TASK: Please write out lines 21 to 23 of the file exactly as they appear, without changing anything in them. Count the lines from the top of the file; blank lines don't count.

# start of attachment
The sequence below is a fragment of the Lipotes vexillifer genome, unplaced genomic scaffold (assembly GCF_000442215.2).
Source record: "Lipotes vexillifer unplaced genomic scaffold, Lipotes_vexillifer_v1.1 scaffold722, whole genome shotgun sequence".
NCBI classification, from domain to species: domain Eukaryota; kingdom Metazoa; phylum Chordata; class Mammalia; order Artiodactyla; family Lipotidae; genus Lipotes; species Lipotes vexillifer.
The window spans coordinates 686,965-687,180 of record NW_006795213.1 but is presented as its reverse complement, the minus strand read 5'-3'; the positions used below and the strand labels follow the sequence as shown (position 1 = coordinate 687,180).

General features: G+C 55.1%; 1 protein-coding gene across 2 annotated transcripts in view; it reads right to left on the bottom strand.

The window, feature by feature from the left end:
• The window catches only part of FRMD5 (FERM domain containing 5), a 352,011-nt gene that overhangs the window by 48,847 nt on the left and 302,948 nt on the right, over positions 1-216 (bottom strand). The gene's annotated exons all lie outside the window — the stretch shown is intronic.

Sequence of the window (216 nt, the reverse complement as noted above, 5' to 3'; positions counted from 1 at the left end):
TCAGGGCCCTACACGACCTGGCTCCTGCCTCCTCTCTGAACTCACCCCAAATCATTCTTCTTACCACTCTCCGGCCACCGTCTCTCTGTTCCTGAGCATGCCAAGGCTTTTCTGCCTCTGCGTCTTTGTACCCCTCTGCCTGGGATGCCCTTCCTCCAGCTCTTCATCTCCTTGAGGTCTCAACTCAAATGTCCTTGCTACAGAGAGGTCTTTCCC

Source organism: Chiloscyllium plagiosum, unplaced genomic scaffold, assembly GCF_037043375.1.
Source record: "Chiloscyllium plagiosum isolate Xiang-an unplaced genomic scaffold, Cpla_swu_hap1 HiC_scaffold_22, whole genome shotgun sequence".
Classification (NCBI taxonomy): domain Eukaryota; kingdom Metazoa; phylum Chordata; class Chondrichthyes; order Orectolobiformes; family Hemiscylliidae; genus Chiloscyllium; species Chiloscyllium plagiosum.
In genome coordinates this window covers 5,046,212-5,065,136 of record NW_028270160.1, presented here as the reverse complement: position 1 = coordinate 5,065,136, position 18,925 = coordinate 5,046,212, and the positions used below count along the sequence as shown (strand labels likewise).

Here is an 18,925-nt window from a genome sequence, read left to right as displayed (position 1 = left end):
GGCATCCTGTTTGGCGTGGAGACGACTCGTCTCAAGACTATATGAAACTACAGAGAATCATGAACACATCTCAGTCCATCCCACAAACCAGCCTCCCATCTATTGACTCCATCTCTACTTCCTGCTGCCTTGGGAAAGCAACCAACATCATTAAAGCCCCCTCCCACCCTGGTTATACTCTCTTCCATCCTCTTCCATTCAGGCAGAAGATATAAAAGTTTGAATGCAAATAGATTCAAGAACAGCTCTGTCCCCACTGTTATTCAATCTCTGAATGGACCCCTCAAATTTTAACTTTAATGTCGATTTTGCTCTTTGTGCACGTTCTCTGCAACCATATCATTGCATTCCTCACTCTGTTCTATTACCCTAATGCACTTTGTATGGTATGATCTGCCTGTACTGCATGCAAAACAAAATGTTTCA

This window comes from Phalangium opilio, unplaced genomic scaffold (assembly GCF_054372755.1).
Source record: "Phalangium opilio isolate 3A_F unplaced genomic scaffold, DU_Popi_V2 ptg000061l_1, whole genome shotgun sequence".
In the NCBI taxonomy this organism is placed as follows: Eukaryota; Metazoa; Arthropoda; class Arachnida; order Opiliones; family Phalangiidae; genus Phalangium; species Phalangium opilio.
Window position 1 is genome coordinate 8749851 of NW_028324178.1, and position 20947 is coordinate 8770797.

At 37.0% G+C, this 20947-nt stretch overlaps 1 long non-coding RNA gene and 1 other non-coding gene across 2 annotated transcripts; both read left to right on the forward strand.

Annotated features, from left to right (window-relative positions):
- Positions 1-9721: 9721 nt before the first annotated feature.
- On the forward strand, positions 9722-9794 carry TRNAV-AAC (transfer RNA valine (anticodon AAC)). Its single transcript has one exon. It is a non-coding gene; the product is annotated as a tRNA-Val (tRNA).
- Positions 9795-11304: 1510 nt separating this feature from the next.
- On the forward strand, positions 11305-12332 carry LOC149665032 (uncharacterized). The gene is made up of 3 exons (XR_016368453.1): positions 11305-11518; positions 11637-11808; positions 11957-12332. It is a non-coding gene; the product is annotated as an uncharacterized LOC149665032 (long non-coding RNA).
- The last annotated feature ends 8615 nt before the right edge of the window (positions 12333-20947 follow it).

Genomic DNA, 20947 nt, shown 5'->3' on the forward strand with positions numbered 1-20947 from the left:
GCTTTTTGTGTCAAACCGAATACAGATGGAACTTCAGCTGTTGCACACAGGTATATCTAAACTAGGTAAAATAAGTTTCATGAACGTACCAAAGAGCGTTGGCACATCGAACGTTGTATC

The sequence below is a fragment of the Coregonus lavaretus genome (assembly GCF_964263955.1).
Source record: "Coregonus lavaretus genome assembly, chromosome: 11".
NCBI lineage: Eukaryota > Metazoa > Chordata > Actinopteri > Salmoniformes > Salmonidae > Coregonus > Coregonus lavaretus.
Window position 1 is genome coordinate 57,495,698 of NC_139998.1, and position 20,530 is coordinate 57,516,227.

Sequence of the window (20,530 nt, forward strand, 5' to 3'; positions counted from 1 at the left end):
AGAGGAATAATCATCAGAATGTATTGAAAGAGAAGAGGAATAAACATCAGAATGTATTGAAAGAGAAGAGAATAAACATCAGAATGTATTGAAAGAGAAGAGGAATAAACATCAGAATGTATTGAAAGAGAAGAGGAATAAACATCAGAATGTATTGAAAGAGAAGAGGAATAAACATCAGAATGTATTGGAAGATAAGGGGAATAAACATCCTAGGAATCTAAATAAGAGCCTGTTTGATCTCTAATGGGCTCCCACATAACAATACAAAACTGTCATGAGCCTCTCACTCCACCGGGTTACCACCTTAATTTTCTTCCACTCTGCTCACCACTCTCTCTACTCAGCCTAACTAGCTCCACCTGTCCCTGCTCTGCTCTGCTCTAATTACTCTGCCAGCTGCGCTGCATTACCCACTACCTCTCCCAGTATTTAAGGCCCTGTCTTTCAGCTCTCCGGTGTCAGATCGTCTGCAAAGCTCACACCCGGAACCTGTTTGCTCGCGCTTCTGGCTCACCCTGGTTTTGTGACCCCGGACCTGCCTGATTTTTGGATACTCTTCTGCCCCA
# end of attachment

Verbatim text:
Annotated features, from left to right (window-relative positions):
- Positions 1-9721: 9721 nt before the first annotated feature.
- On the forward strand, positions 9722-9794 carry TRNAV-AAC (transfer RNA valine (anticodon AAC)). Its single transcript has one exon. It is a non-coding gene; the product is annotated as a tRNA-Val (tRNA).